There were times as children when my brother and I would fight. We both knew that fighting was against the house rules - we would both get a spanking if we were caught fighting. Several times, we would spontaneously form a story about how we were just playing, not really fighting, when we were caught. My parents undoubtedly knew, but liked to encourage sibling cooperation, so they would let it fly.

Now my brother and I talk 3-4 times a week on the phone, despite living a thousand miles from each other. We're closer than any other sibling pair I know.

“Why did this criminal commit murder? He meant to rob.† But I tell you, that his soul wanted blood, not the prize of theft: he thirsted for the happiness of the knife!

Most of my kids' fights are over toys, but it seems to me to be less about power & more simply an involuntary reaction to scarcity. Since there is generally only one of each type of toy, as soon as a sibling picks a toy up, that toy becomes scarce to everyone else, and immediately becomes more valuable to them. If they manage to get it, it's value is diminished. So, a vicious circle ensues where everyone wants what everyone else has. I think it's mostly a simple scarcity issue. I suppose it's about power to the extent that anything is, but I think the trigger is scarcity & I think that trigger is very reflexive & basic.

Is there any indication that this has any effect on later life? Does being an only child vs. having siblings have a measurable effect on any objectively quantifiable aspect of adult life (income, IQ, lifespan, incarceration rate)? I know there are some differences related to birth order among siblings but I have not read any studies comparing "siblinged" and "non-siblinged".

The authors beat me to it, but most of our fights were over simple disagreements. Most often my brother thought I needed an ass kicking and I disagreed.

I could see this boiling down to the prison dynamic. You can't escape your siblings, so first they take your Batman, and if you let them get away with it, your Batmobile is next.

They can kick the crap out of you and take it, but they aren't allowed to kill you, and then at least they know there in store for a fight.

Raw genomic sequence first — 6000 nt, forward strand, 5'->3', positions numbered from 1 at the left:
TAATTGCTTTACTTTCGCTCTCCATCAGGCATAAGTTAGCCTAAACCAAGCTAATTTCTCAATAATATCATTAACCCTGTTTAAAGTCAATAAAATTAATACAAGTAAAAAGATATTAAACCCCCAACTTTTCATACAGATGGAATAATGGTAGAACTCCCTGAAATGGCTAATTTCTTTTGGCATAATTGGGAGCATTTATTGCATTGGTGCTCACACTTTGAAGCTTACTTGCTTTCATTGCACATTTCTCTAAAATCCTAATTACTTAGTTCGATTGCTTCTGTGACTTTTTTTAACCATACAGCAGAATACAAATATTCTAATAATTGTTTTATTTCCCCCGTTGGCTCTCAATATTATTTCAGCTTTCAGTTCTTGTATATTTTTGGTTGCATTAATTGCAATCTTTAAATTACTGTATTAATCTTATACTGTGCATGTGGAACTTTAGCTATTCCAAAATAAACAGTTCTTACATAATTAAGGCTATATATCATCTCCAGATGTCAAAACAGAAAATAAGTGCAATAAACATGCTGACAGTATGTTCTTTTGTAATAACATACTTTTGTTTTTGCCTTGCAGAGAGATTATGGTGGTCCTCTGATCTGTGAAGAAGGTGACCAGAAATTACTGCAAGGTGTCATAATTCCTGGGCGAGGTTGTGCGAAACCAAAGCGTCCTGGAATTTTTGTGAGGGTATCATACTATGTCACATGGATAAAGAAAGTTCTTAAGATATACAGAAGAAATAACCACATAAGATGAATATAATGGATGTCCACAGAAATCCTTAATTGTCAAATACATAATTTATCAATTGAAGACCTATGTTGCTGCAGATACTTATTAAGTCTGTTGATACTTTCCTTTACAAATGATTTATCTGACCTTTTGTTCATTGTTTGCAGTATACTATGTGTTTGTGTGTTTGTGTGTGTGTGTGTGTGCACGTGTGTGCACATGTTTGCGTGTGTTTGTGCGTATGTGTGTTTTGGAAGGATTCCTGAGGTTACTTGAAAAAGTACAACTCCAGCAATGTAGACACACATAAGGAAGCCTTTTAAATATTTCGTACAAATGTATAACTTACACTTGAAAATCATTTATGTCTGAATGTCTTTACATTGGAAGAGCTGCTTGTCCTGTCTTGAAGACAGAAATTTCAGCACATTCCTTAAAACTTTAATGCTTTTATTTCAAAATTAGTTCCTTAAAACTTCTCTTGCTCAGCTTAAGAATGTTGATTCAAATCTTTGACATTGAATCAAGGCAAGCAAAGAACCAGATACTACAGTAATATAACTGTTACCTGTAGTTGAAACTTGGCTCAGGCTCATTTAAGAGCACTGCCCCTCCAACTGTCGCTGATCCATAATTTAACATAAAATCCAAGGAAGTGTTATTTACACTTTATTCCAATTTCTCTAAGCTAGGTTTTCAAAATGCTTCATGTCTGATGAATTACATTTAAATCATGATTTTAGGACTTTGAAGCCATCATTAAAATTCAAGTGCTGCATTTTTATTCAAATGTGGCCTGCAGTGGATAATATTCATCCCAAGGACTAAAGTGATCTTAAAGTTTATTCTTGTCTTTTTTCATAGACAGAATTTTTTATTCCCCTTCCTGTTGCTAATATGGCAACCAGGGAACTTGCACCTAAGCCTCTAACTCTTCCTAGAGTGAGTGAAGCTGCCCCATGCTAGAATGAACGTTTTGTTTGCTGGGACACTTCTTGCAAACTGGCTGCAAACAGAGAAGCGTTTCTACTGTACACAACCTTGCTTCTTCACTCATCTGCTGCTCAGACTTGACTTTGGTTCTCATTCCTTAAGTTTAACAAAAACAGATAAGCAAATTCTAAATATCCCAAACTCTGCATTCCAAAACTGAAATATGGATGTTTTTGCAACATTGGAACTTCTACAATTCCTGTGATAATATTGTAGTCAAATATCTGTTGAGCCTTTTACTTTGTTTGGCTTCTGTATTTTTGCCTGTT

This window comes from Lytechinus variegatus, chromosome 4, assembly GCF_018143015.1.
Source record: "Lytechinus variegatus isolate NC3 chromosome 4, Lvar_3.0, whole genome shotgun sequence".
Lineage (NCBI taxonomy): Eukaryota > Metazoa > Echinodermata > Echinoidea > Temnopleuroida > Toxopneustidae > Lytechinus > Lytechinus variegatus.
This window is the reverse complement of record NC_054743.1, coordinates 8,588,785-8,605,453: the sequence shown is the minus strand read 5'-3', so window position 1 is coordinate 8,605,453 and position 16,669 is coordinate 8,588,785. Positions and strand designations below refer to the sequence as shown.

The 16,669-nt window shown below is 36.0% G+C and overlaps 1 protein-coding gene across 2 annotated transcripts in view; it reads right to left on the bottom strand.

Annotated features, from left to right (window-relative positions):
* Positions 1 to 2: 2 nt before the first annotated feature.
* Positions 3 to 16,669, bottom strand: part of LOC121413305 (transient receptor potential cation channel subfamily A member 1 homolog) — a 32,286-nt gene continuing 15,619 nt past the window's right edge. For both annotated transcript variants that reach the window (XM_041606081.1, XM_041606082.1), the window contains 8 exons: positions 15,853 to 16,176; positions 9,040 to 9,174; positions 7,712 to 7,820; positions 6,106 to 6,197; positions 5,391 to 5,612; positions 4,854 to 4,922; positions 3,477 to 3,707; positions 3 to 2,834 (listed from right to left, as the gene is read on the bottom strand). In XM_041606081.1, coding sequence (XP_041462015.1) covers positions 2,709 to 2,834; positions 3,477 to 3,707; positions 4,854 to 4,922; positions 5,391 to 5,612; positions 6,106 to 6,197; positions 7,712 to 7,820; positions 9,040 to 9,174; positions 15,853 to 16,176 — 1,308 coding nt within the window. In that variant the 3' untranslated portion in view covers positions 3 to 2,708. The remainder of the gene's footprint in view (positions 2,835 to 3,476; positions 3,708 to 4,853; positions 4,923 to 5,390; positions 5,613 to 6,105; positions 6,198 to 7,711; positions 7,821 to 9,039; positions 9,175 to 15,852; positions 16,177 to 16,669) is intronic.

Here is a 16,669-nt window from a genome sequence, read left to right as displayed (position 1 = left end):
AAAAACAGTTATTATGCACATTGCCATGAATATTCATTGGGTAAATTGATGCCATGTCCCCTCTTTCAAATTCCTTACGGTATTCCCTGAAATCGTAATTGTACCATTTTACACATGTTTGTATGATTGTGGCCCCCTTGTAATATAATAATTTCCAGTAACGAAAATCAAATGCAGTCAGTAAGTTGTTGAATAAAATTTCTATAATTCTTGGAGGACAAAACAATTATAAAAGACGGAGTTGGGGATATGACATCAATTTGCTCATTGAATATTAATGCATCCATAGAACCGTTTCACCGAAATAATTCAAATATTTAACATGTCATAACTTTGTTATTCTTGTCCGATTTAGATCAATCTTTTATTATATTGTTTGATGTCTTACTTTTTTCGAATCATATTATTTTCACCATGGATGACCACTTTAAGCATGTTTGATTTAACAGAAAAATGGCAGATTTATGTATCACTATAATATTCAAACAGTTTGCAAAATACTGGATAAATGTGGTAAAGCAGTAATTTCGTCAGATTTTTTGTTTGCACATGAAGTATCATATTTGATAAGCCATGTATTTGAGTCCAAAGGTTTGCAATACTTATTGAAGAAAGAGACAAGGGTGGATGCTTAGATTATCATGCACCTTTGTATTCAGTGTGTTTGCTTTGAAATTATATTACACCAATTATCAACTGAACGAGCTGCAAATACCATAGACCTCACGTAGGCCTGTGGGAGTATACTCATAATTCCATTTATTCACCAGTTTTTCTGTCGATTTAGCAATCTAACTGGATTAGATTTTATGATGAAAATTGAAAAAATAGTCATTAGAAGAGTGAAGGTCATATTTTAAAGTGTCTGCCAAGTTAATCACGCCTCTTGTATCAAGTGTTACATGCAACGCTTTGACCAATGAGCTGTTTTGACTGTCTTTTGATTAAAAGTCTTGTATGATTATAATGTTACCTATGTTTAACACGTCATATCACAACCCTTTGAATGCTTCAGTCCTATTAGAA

If there were no toys there would be almost no fights?

This makes you wonder if academics were ever children.

Based on my experience as one of three brothers and as the parent of 4 small children -

Kids fight almost exclusively about toys and play, but that's just a symptom - what do kids DO most of the time? Play with toys. So virtually all fighting is going to involve playing or toys.

But really, its about control and dominance. My second boy will hit the oldest when the oldest refused to play with him. When my youngest picks up a toy, the next-youngest will immediately decide that she wants that toy. It's just a dominance thing.

How this relates to desire for parental attention? My observation is that the kids are more irritable and more prone to annoying/attention-getting behavior when we aren't giving them enough attention. This leads to fights, for obvious reasons, but they don't directly fight over our attention.

"Maybe Alchian and Demsetz would not be surprised"

They certainly would NOT be surprised.

http://www.econlib.org/library/Enc/PropertyRights.html

Scroll to the bottom for the "Property Rights for Sesame Street† by Janet Beales Kaidantzis.

To a large extent, I agree with what Liz has to say.

Part of it is that I think parents tend to give an eldest girl more responsibility with her younger siblings than an eldest boy.

And when you're a girl with younger brothers, you fight on their terms, not yours.

It could also be about control issues rather than the toys themself. Mind you there also may be jealousy/rivalry involved if your sibling has the better toy.